Your business card says “Global Volunteer.” When did you decide on this job title and life path? What was the spark?
I had been looking after my father for over 2 years. He was in a good place and it was time for me to begin a new life. I wanted to travel more, but no longer wanted to travel as a tourist. My travel had to have meaning in it. I considered teaching English and traveling, or finding a job that involved travel, but neither of those options appealed to me. Having been a small business consultant for 10 years, I thought about consulting and traveling. But a consultant needs time to establish credibility, and time is what a traveler does not have. And then I realized that I had just enough money in savings that if some organization would give me a place to pitch my tent, or a roof over my head, that I could afford to just travel and volunteer. I could indulge myself in helping people with no thought of charging for my services. I could help animals. I could work in organic gardens and farms. I could do marketing and communications for small nonprofits who didn’t have the skills to do these things on their own, or funds to hire someone to do it for them. I could go to a monastery and serve the holy people who live there, and maybe some of their peace would make its way to me. A wonderful new world opened up to me, and I was energized to my core just thinking about it. Once I decided to do this, it took about 6 months to finish my teaching commitments and sell the apartment building I had been renovating, and then I was off.
What has this path looked like so far? What are some of your favorite places you have traveled and things you have done?
Some of the favorite places I have traveled – places I would happily return and volunteer work I would do all over again, include:
Helping to create Couchsurfing at the Nelson New Zealand Couchsurfing Collective in 2007. Living collectively with twenty young people met my needs for challenge, growth, community, partnership, connection, and contribution to the well-being of others. I became a vegetarian during this time, and discovered NVC and Free Hugs because of the Couchsurfing collective.
Bicycling through France for 3 months in 2011, guerrilla gardening and picking up trash along the roads all summer, on my own. I connected deeply with myself and my reasons for living a life of service. I also made dear friends and improved my French, meeting my needs for autonomy, beauty, mental and physical challenge, contributing to the well-being of others, exercise, growth, and connection.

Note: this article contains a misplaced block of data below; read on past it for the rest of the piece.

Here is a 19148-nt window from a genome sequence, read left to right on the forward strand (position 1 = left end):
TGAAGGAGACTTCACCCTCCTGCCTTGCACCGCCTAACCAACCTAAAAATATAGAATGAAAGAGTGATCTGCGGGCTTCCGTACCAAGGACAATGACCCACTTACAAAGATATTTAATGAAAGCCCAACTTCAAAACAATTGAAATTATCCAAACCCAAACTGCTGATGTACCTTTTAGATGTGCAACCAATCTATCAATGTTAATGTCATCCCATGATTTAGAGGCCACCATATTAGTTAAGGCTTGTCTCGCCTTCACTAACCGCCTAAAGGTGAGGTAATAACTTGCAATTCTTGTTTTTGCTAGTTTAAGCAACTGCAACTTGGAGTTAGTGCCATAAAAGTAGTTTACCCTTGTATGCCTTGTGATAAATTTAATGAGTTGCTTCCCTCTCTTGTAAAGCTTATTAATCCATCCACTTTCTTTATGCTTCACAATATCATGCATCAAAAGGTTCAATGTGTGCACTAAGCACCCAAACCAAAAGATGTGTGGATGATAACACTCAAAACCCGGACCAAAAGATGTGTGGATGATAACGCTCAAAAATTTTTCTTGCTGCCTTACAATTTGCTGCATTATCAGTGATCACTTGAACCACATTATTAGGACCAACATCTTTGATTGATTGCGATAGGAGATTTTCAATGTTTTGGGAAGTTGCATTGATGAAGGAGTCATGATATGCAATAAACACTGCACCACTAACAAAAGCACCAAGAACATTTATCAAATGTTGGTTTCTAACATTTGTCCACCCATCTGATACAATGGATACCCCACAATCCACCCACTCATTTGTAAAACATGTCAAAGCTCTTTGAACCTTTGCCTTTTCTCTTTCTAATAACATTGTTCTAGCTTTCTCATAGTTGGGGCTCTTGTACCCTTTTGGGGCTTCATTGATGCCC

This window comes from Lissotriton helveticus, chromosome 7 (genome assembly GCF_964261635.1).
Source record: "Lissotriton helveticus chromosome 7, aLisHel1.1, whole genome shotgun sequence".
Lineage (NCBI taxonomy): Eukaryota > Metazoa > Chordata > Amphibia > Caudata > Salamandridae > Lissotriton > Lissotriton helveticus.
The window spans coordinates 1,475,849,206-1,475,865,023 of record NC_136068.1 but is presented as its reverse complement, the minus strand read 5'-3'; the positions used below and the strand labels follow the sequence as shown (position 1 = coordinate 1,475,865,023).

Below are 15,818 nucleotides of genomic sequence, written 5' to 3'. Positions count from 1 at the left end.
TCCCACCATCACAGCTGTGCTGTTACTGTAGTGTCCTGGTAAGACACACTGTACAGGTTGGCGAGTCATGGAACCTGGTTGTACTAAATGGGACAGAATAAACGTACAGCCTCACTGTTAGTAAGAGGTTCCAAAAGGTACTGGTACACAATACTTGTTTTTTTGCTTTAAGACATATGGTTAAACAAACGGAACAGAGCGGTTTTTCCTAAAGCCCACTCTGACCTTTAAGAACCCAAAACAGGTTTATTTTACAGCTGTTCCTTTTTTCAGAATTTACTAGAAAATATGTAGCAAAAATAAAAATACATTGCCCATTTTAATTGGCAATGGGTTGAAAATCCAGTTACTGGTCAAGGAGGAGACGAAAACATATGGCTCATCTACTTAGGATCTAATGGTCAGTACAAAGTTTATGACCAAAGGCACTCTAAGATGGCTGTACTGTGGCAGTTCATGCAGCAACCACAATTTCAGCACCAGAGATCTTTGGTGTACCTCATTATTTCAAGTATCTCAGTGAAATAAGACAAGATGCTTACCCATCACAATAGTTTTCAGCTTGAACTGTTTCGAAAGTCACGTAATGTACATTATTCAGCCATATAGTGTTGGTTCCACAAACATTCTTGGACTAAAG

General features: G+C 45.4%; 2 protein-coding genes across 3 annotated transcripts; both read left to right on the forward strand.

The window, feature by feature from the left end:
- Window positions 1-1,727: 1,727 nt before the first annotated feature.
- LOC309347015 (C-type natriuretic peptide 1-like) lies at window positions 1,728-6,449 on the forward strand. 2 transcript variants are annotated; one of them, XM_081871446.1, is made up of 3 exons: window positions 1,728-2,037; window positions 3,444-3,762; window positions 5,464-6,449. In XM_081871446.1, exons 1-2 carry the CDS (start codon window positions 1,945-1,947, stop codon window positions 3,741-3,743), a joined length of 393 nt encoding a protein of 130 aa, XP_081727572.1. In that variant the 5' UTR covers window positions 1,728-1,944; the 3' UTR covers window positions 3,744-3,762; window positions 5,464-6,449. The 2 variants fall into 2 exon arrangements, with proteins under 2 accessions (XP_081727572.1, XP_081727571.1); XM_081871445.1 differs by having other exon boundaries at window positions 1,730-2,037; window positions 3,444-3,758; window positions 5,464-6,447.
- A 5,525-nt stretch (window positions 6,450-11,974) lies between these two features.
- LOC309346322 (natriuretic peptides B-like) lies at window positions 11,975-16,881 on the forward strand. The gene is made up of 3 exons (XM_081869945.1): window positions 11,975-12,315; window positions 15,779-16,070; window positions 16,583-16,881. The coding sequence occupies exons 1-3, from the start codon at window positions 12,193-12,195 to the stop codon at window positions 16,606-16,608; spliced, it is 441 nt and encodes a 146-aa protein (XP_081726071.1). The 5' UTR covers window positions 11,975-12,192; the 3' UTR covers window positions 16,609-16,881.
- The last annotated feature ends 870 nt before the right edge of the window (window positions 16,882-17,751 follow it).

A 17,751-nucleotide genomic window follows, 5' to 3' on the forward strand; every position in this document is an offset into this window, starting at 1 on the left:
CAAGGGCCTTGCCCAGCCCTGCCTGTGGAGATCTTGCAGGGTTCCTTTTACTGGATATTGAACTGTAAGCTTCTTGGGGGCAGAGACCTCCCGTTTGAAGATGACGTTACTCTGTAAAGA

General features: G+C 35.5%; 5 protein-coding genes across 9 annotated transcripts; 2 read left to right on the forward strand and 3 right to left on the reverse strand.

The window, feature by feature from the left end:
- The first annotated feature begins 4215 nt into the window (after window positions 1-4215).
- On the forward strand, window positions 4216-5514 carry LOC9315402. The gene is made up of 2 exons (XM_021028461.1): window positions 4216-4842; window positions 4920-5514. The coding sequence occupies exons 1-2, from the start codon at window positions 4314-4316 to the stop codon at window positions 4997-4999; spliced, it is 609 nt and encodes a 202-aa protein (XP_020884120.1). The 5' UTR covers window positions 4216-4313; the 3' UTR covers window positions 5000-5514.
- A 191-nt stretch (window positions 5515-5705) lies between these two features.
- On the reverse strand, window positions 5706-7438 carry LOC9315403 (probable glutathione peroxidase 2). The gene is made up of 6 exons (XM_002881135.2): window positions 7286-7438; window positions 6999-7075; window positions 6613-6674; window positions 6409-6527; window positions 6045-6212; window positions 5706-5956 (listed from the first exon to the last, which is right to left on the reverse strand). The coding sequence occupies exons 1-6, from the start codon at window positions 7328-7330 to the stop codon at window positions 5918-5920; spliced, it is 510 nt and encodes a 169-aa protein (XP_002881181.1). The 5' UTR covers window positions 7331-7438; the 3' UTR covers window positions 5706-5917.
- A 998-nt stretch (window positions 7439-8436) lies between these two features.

Taking care of the composting toilets and recycling and trash for the NVC Family camp on Vashon Island this summer. I have never felt such unconditional acceptance as during these two weeks. I can understand why people return again and again. It was hard physical work, but I was encouraged (and took time for) self-care, daily empathy sessions, and a good night’s sleep. This experience met my needs for inspiration, community, care, love, acceptance, challenge, growth, connection, and exercise, as well as contributing to the well-being of others.
What fears did you have to overcome to get where you are today, walking this particular path? How did you overcome them?
I had to overcome the fear of getting ill, and having nowhere to go. Because I left the US in 1996, my ties with my family and friends here weakened, and I did not stay in one place long enough to form deep connections in New Zealand. So by the time I decided to become a nomad, there was no one I knew who would joyfully care for me if I became ill. That was scary for me. I had a deep unmet need to be cared for early in my nomadic volunteering life. As the years have passed and I have remained healthy, and made friends who have offered me a place to stay if I ever needed it, this fear has departed. My trust in the universe has also increased greatly, and I know I would be cared for willingly, even by strangers, if I became ill.
I have had a fear of being attacked while alone on the road in 2008, and also while being alone in Kashmir, India during great unrest in the fall of 2010. I looked long and hard at my options during these times, and decided that my best course of action was to befriend my attackers. So that is now my strategy if I am ever in danger of attack. Knowing I have a clear strategy gives me peace and I can remain calm in situations others might find unnerving.